Improved business but problems for European members

29 June 2001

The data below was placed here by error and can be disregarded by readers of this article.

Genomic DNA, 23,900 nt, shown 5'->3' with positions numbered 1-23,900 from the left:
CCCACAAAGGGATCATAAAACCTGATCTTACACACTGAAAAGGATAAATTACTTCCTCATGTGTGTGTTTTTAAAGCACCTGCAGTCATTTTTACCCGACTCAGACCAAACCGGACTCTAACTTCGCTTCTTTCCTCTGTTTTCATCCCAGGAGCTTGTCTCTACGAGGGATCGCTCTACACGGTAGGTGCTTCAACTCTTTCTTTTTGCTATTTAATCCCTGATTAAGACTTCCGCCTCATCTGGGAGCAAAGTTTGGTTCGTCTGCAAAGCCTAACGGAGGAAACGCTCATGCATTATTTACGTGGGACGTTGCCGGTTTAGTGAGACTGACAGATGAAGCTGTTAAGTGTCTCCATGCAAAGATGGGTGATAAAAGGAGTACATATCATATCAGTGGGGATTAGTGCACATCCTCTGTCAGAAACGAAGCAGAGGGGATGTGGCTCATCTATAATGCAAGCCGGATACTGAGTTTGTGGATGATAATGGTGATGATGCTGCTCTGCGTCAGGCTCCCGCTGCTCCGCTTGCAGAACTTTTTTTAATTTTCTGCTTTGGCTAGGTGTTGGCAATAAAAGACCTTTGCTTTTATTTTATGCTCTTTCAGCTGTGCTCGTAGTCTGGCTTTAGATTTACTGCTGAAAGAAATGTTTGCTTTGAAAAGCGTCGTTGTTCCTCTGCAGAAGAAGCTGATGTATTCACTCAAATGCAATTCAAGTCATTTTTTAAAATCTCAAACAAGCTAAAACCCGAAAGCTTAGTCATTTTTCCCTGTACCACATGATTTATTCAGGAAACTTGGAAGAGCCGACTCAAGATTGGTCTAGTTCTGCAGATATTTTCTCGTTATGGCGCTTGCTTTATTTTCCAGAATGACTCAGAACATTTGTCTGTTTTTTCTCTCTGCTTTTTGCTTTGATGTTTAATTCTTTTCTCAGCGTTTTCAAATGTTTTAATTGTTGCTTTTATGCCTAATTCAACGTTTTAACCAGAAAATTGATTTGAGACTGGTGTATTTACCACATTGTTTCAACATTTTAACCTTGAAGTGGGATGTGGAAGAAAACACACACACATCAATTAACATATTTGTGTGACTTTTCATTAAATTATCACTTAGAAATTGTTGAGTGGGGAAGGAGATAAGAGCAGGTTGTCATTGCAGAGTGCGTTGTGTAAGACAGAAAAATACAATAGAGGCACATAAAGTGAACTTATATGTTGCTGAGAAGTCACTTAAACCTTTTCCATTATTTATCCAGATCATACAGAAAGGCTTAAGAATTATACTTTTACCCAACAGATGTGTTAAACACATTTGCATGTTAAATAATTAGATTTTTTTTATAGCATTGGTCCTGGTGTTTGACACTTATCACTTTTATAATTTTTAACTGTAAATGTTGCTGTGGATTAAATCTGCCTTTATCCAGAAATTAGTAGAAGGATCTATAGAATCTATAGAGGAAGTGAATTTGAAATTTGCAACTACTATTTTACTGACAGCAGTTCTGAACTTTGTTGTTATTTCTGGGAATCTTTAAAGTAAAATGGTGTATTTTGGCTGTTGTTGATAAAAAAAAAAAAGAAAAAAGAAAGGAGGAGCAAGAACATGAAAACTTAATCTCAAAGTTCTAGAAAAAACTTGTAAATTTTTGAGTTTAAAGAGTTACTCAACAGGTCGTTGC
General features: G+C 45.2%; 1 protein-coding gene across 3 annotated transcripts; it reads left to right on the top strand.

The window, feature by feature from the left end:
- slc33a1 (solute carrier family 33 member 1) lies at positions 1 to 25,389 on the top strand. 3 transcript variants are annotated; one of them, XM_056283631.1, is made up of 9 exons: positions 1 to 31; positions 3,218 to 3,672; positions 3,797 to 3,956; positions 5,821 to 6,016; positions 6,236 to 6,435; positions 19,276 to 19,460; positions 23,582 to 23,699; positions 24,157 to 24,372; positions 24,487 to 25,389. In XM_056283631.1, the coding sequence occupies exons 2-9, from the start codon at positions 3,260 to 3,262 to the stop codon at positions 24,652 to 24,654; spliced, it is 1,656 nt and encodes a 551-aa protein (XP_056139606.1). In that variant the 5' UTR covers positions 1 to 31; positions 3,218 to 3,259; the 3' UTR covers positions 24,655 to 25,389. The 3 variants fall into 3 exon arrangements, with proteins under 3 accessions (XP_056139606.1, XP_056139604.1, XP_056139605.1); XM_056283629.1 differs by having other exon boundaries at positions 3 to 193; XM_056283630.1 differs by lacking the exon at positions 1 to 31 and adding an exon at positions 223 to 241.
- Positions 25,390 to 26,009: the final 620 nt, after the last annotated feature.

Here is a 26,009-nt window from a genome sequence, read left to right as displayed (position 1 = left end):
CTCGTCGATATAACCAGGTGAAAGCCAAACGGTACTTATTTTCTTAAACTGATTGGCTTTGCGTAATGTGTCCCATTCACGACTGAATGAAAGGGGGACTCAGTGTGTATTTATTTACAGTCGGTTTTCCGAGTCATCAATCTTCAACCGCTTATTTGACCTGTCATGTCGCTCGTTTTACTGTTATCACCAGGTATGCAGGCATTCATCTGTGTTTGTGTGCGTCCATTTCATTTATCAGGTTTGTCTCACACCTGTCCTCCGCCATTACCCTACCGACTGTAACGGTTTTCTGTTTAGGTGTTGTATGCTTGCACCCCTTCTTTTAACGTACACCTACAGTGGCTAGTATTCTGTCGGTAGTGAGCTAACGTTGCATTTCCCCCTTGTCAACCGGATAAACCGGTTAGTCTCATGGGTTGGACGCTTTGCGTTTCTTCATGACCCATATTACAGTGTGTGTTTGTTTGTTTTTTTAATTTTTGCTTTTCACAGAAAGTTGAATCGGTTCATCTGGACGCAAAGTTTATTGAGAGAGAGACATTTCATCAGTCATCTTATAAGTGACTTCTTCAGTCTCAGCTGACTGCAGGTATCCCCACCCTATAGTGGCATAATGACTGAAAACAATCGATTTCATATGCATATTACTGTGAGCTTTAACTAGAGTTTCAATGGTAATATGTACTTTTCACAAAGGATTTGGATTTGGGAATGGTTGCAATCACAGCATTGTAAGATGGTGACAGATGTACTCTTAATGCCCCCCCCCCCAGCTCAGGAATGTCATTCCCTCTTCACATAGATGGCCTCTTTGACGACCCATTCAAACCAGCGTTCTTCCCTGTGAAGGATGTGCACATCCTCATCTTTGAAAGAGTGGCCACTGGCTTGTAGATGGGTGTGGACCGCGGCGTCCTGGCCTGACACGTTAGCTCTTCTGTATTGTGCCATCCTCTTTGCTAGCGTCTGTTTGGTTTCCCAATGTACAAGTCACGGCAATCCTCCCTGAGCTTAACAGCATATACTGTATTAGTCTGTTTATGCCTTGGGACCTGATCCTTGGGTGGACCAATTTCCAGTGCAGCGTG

As usual, the International Council of Hides Skins & Leather Traders Associations held their meeting in Hong Kong immediately prior to the Asia Pacific Leather Fair. In his president's report, Gorman went on to say: 'BSE is no longer solely a United Kingdom problem. 'According to the OIE (The World Organisation for Animal Health) outbreaks have occurred in sixteen other countries - most of which are in Europe. Countries reporting the highest incidences are Belgium, France, Germany, Republic of Ireland, Portugal, Spain and Switzerland. But, of course, their numbers in no way approach those of the UK. Around 200,000 cases have been confirmed since 1994. 'Just when meat consumption had returned to a pre-BSE level in the UK, the country has been gripped by a relentless spread in foot and mouth disease. The horrific pictures of burning animal carcases must have been flashed across most of our television screens. I am sure we would all like to express our sympathies to the UK at this time. 'As a separate issue, the question of controlling levels of animal health and hygiene has long been a subject dear to the hide and skin trade. It has been an on-going and uphill struggle to make farmers appreciate the added value it gives to the hides and skins of their animals. But the struggle must continue. 'From a council membership point of view, the US constitutes our single biggest producer of hides. Increased exports are going primarily to China and South Korea. These same markets are soaking up the exports of both Australia and New Zealand. Given these factors some of us must be concerned with the economic slow down in the US - the country often referred to as the engine which pulled the Far East out of recession. 'Possibly it is reassuring for us to learn that a world economic downturn would hardly ripple the surface of China's economy. Last year, China's imports grew by a staggering $55 billion - suggesting that the country is, itself, becoming a regional engine of growth. For the same period, foreign trade was put at $475 billion. China's stock of foreign direct investment is the world's third largest. 'In the current year, the Deutsche Bank in Hong Kong estimate that only a half-percentage point would be knocked off the country's growth…if…China's net exports were to decline by even as much as 25%. 'As I speak, we should note that nearly all agreements are in place for China to join the World Trade Organisation this year. According to an article in the Beijing Leather magazine 'joining the WTO is a promotion to leather industry.' Certainly we have all heard Madame Zhang of the China Leather Industry Association campaigning on behalf of the leather industry in her country. 'The ICHSLTA Asia Committee is doing a great job in promoting the use of the International Contracts No 6 and No 7. Already No 6 has been translated into Chinese and the completed translation of No 7 is imminent. Thanks must go to Unido, as well as to the Chinese, for their separate contributions towards translating the Interational Contracts accurately. It is hoped this work will promote sound Sino/global trading practices within our industry. Report of director general Tony Cox told the meeting that during the year the association had again been approached by the International Council of Tanners - on behalf of their Italian association - with another re-draft of the International Contract No 6. He went on: 'It has to be remembered that the International Contracts are used effectively worldwide without problem. We do not receive any complaints from the tanners - with the exception of the odd point here and there which is always given due consideration. 'But the points which, once again, are now being raised are points which have been considered in the past and which the ICT contracts committee themselves have dismissed in debate. 'Our membership has voted overwhelmingly against any renegotiation for at least four years. Although the membership fully appreciate the need to keep the contract updated it is pointless to enter into new negotiations when the current contract is running well - without problem to the trade in general. The costs involved with travel, meetings and people's time, reprinting the contract, arranging translation work for other languages, writing off the current stocks etc, are tremendous and cannot be justified on the basis of one-off requests.' Cox then went on to outline the foot and mouth situation in the UK and the rest of Europe, saying that at the time of speaking there was no end in sight. He said that the virus is mainly of Far Eastern origin and the most likely cause was meat which goes to pig swill which is not cooked at high enough temperatures to kill of the virus. The pigs eat the infected swill and then take the virus out into the field. He suggested that the meat was probably leaving the east in frozen form but was likely to undergo defrosting and refreezing. The virus is extremely contagious and can be airborne up to 100 miles with a 21-day incubation period. Affected animals are burnt to destruction and then a second cull is carried out to provide a firewall to prevent the spread of the infection. All hides and skins are lost, having been burned with the carcase at the point of slaughter. Cox said that it would be at least August or September before normality might return and this would involve the loss of 3 - 5 million cattle and sheep. The worst case scenario would involve 50% of the UK's livestock. Exports of hides and skins are allowed within the EU with appropriate veterinary documents but the disaster has been devastating in the UK industry with a severe knock-on effect in Europe. Elsewhere knee-jerk reactions from other govenments have resulted in a ban on UK hides in Poland, a twelve-month (reduced to six months) ban by Türkiye who have turned containers back, and China only allowing wet-blue but refusing pickle or wet salted. The mass slaughter has led to a problem of carcase removal which eventually led to the army being called in. Cox said the army was not involved earlier because this would have required declaring a state of emergency preventing the proposed May election. In the event political interests had to be waived and the election postponed. But one wonders what the delay cost in real terms.